When a place gets too congested and clogged up, reckon American urbanists Richard Florida and Steven Pedigo in their recent report on Greater Miami, its innovative potential and economic capacity suffer. Titled ‘Stuck in Traffic’, the study underlines how Miami’s future as a startup hub and global city hinges on moving beyond the car. “Time wasted in congestion is a deadweight economic loss,” the duo writes about a grim reality haunting the seventh largest metropolitan area in America. “Traffic congestion is the slayer of great cities.”
The picture is not too different in India, the third largest startup ecosystem in the world. Top cities are getting choked; roads are getting clogged; working hours are getting drained as people get stuck in the notorious traffic of Mumbai, Delhi and Bengaluru. Work-life balance, consequently, has gone for a toss.
Smaller cities and towns offer relief. From Jaipur to Raipur and Indore to Chandigarh, entrepreneurs swear by the unsullied quality of life: Travel time doesn’t kill staff, operational cost doesn’t bleed startups and firefighting attrition is the last thing on the minds of entrepreneurs.
“Small town mentality has become the biggest selling point for such places,” avers Amit Jain, co-founder of India’s biggest online car platform CarDekho. A loyal team that sticks with you through thick and thin is something that one can seldom find in top cities. “This is where Jaipur has an edge over so-called top cities,” contends Jain, who has not shifted his headquarters from the Pink City since the inception of his venture in 2007. “This city is not congested, either physically or mentally.”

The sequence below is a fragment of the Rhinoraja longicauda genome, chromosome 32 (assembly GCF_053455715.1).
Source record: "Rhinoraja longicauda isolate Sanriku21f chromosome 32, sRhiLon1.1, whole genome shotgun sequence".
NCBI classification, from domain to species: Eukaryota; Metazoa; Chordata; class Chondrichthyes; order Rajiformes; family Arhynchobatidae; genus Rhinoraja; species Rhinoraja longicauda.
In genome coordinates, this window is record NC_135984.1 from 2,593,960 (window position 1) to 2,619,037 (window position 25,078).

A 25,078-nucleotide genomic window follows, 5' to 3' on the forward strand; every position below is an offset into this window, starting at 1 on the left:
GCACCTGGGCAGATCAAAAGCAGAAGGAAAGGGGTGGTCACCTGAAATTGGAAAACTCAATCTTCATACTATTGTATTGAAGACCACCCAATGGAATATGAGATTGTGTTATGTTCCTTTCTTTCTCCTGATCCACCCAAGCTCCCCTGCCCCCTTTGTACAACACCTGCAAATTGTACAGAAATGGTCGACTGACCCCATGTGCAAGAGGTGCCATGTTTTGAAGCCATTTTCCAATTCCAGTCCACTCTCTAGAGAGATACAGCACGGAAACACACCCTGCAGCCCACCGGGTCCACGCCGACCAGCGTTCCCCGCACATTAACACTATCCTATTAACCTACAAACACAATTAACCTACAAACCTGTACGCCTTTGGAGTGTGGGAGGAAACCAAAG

When co-founders of ShopKirana, a B2B supply chain-focussed startup working with mom-and-pop stores, had an option to choose between Indore and Mumbai to set up operations, they ditched the Maximum City. Travel time from Indore airport to the heart of the city, even during peak hours, is not more than 25 minutes. “What would be the equivalent time in Bengaluru?” grins Sumit Ghorawat, one of the co-founders.
In Raipur, fledgling entrepreneurial ventures are being nursed by 36Inc, an incubator run by the Chhattisgarh government. “We are just stoking the fire of entrepreneurship by not letting the aspirations die,” says Saurabh Chaubey, CEO of 36Inc.
The same story is being played out in smaller towns and cities visited by a battery of Forbes India
reporters. From Guwahati and Imphal in the Northeast to Coimbatore and Kochi in the South, entrepreneurs are choosing such paces to start up. While these are emerging hubs, places like Pune and Hyderabad are coming out of the shadow of Big Brothers like Mumbai and Bengaluru.
A clear picture that emerges out of Forbes India
’s Startup Hubs special is that the third biggest startup ecosystem in the world is undergoing a fast churn. Big cities are in big mess, and smaller cities are emerging as the next big opportunity.
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(This story appears in the 19 July, 2019 issue of Forbes India. To visit our Archives, click here.)